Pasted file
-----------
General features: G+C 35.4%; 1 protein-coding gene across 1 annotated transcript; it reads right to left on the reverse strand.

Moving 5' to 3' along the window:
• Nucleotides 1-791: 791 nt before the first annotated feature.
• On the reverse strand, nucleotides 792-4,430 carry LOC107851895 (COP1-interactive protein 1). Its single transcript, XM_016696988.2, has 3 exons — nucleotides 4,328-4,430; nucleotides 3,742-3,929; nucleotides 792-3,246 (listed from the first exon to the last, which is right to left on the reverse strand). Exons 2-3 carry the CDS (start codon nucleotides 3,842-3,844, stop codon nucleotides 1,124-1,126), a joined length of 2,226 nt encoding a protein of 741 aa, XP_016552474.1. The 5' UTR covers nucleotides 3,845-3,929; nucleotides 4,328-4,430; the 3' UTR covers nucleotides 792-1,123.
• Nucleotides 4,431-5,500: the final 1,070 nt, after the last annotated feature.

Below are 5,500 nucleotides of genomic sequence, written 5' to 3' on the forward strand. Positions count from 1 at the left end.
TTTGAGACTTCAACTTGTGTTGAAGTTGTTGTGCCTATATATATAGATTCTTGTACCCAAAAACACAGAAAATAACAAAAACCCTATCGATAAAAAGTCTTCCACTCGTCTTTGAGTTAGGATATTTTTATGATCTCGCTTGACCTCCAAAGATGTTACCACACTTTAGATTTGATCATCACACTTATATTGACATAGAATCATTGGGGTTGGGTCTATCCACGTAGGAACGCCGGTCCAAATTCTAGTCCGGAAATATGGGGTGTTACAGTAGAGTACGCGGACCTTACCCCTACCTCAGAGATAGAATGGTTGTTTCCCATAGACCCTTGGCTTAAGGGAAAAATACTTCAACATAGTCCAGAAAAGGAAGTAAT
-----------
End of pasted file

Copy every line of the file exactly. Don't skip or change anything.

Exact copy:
General features: G+C 35.4%; 1 protein-coding gene across 1 annotated transcript; it reads right to left on the reverse strand.

Moving 5' to 3' along the window:
• Nucleotides 1-791: 791 nt before the first annotated feature.
• On the reverse strand, nucleotides 792-4,430 carry LOC107851895 (COP1-interactive protein 1). Its single transcript, XM_016696988.2, has 3 exons — nucleotides 4,328-4,430; nucleotides 3,742-3,929; nucleotides 792-3,246 (listed from the first exon to the last, which is right to left on the reverse strand). Exons 2-3 carry the CDS (start codon nucleotides 3,842-3,844, stop codon nucleotides 1,124-1,126), a joined length of 2,226 nt encoding a protein of 741 aa, XP_016552474.1. The 5' UTR covers nucleotides 3,845-3,929; nucleotides 4,328-4,430; the 3' UTR covers nucleotides 792-1,123.
• Nucleotides 4,431-5,500: the final 1,070 nt, after the last annotated feature.

Below are 5,500 nucleotides of genomic sequence, written 5' to 3' on the forward strand. Positions count from 1 at the left end.
TTTGAGACTTCAACTTGTGTTGAAGTTGTTGTGCCTATATATATAGATTCTTGTACCCAAAAACACAGAAAATAACAAAAACCCTATCGATAAAAAGTCTTCCACTCGTCTTTGAGTTAGGATATTTTTATGATCTCGCTTGACCTCCAAAGATGTTACCACACTTTAGATTTGATCATCACACTTATATTGACATAGAATCATTGGGGTTGGGTCTATCCACGTAGGAACGCCGGTCCAAATTCTAGTCCGGAAATATGGGGTGTTACAGTAGAGTACGCGGACCTTACCCCTACCTCAGAGATAGAATGGTTGTTTCCCATAGACCCTTGGCTTAAGGGAAAAATACTTCAACATAGTCCAGAAAAGGAAGTAAT